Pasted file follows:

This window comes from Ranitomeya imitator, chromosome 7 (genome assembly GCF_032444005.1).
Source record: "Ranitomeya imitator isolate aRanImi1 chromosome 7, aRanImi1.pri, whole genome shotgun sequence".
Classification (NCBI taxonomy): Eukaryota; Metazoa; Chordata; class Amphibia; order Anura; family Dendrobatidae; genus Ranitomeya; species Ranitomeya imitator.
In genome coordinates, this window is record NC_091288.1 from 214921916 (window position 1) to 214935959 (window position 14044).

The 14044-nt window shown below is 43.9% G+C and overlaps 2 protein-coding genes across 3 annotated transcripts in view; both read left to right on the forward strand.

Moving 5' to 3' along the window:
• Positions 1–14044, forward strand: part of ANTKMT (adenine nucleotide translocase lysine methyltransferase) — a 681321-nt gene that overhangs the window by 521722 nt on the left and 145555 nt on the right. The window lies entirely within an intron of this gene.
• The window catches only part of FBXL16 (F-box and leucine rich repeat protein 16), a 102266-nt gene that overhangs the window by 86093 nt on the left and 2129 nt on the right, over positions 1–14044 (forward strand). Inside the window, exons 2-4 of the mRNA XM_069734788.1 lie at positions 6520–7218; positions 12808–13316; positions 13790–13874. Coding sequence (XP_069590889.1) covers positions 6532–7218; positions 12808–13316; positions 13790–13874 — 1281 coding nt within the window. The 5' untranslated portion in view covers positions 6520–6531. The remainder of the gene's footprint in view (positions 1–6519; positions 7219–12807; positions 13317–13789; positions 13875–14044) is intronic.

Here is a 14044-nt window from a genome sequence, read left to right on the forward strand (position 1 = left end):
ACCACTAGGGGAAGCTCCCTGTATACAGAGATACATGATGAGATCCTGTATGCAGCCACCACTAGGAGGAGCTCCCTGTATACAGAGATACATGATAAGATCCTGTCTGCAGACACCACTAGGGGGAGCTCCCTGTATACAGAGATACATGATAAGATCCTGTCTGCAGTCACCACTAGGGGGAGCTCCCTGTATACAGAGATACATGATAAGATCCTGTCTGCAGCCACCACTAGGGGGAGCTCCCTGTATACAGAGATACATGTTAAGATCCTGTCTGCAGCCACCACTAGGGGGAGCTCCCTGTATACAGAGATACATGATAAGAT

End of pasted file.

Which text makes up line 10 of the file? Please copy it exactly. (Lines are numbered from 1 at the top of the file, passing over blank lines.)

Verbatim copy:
ACCACTAGGGGAAGCTCCCTGTATACAGAGATACATGATGAGATCCTGTATGCAGCCACCACTAGGAGGAGCTCCCTGTATACAGAGATACATGATAAGATCCTGTCTGCAGACACCACTAGGGGGAGCTCCCTGTATACAGAGATACATGATAAGATCCTGTCTGCAGTCACCACTAGGGGGAGCTCCCTGTATACAGAGATACATGATAAGATCCTGTCTGCAGCCACCACTAGGGGGAGCTCCCTGTATACAGAGATACATGTTAAGATCCTGTCTGCAGCCACCACTAGGGGGAGCTCCCTGTATACAGAGATACATGATAAGAT